Insights into the faithful translation of the genetic code by the ribosome
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Publisher:RNA Journal (Publication of the RNA Society)
Citation:McClory, S.P., Leisring, J.M., Qin, D. & Fredrick, K. Missense suppressor mutations in 16S rRNA reveal the importance of helices h8 and h14 in aminoacyl-tRNA selection. RNA 16, 1925-1934 (2010).
Series/Report no.:2011 Edward F. Hayes Graduate Research Forum. 25th
In order to synthesize functional proteins from mRNA, the ribosome must correctly pair each 3 base mRNA codon with the corresponding 3 base anticodon of the cognate (correct) aminoacyl(aa)-tRNA. While this process largely depends upon codon-anticodon base-pairing, the ribosome’s job is complicated by the fact that there exists a large cellular pool of near-cognate aa-tRNAs capable of forming partial matches with the codon being translated, and these vastly outnumber cognate aa-tRNAs. The ribosome maintains high accuracy during translation by breaking the aa-tRNA selection process into two phases, initial selection and proofreading, increasing the accuracy by providing two opportunities for near-cognate aa-tRNA to be rejected. These two phases are separated by the irreversible hydrolysis of GTP by elongation factor (EF)-Tu, which delivers the aa-tRNA to the ribosome. Many potent antibiotics target aa-tRNA selection and increase translation errors. To investigate the mechanism of aa-tRNA selection we used a genetic screen to isolate 34 mutations in the 16S ribosomal (r)RNA that increase translation errors. These mutations cluster around the periphery of the shoulder domain of the small 30S ribosomal subunit, suggesting that a conformational change in this domain is critical for aa-tRNA selection. In vitro, these mutations increase the rate of EF-Tu GTP hydrolysis, similar to error inducing antibiotics. The locations of many mutations are distinct from the binding sites of these antibiotics and may suggest additional areas for drug targets. These findings challenge several conventional beliefs about the mechanism of this ubiquitous process. Additional characterization of these mutations may provide new insights into how the ribosome maintains the accuracy of translation.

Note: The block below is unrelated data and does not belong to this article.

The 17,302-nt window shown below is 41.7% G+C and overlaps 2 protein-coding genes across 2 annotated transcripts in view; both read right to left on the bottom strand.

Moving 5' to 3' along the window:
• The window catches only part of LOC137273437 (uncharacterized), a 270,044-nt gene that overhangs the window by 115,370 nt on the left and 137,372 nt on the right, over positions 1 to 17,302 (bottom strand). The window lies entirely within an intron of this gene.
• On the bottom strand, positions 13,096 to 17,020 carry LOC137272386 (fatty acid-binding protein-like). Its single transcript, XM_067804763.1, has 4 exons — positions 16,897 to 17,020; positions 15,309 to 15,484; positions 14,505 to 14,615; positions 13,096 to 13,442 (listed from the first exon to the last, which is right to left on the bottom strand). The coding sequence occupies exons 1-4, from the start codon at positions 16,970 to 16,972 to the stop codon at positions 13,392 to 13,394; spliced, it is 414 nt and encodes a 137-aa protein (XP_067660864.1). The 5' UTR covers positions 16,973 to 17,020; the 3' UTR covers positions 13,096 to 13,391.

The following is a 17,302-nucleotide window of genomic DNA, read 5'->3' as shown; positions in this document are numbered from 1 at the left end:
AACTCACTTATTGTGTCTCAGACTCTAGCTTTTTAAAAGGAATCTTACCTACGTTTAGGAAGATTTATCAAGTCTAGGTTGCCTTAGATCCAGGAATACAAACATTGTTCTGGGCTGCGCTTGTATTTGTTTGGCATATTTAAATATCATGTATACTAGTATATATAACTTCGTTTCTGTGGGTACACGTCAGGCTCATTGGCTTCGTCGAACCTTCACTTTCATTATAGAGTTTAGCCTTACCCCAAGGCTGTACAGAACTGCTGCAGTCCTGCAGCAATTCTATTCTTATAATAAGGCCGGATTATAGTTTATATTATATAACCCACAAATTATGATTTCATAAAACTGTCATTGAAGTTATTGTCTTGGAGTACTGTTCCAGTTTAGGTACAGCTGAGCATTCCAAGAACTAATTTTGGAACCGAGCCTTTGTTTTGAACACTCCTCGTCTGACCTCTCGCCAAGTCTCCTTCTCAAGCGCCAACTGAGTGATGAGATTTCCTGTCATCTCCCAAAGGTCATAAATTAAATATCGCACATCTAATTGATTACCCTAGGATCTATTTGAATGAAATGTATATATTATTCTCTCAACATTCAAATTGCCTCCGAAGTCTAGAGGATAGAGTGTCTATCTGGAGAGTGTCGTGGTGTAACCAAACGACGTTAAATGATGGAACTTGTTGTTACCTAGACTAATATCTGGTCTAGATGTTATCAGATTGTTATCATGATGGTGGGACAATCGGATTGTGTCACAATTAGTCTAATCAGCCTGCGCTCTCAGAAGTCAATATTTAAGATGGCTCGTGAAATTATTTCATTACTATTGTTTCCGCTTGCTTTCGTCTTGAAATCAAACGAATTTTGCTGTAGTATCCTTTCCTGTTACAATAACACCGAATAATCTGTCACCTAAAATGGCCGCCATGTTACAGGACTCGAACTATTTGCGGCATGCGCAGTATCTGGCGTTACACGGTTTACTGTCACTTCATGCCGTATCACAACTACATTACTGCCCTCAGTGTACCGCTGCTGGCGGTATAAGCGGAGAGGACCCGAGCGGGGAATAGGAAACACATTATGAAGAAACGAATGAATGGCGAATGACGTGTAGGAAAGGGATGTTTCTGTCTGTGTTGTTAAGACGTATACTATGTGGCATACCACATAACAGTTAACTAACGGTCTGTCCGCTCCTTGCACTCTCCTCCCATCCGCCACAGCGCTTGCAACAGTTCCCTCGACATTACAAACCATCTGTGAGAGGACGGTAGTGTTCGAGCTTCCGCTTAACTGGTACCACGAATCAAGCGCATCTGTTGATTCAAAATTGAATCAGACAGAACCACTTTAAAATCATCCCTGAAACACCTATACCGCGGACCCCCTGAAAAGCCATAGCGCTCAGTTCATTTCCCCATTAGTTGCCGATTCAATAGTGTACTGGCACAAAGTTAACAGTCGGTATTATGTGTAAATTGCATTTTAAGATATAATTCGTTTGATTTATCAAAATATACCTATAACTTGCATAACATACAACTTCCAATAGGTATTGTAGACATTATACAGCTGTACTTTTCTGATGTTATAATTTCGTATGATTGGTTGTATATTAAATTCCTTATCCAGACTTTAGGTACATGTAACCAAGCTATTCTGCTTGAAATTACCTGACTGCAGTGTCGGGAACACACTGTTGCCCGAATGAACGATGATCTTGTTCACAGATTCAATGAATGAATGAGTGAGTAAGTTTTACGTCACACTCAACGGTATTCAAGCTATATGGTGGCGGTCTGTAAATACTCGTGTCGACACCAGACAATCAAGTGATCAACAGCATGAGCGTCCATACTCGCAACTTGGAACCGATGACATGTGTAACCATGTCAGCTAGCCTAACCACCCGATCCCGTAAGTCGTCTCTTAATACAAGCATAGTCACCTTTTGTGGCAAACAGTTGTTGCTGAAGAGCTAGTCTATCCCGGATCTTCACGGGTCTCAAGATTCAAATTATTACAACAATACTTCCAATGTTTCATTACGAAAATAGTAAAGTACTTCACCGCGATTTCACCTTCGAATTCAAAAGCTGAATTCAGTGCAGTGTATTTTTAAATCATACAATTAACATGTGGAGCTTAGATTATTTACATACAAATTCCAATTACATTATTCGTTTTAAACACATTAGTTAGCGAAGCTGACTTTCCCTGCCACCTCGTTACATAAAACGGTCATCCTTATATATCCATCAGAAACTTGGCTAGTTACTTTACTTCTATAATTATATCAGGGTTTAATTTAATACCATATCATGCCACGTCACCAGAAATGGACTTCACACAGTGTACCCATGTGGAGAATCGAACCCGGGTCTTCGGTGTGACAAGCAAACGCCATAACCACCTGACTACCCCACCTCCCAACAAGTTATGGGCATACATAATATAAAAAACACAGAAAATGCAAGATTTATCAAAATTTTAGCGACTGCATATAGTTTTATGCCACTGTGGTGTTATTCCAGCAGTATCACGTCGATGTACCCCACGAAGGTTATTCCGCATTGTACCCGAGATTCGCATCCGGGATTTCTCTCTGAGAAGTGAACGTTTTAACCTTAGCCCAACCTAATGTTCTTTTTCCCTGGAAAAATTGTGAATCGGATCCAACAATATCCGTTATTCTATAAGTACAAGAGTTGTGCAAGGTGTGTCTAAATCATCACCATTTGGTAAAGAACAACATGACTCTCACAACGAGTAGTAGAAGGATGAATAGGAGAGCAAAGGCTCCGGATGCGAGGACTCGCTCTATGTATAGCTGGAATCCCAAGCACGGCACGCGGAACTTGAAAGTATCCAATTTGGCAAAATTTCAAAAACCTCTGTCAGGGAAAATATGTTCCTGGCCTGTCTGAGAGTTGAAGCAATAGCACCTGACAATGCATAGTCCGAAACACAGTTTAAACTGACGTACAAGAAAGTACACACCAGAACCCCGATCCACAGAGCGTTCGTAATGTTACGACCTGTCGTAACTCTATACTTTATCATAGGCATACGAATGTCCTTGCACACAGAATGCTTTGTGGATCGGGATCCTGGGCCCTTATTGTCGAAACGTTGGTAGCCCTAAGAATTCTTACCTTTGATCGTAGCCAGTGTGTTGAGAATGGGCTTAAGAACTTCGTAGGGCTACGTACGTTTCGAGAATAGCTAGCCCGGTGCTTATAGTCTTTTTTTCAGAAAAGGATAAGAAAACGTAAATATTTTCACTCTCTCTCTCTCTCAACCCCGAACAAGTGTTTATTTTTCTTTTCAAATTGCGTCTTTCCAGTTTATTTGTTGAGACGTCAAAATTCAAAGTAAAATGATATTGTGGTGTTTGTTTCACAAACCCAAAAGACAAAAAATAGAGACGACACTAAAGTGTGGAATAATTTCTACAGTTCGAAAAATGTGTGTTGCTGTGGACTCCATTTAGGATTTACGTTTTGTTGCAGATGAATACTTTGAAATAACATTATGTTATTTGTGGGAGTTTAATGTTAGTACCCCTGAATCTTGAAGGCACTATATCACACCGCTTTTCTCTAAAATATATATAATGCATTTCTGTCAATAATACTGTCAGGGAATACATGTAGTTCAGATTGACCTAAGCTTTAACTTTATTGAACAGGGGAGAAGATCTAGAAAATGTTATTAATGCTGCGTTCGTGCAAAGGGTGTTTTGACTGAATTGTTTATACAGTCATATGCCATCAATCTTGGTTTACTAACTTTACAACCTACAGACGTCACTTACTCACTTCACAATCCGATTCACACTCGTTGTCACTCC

Biological Sciences: 3rd Place (The Ohio State University Edward F. Hayes Graduate Research Forum)
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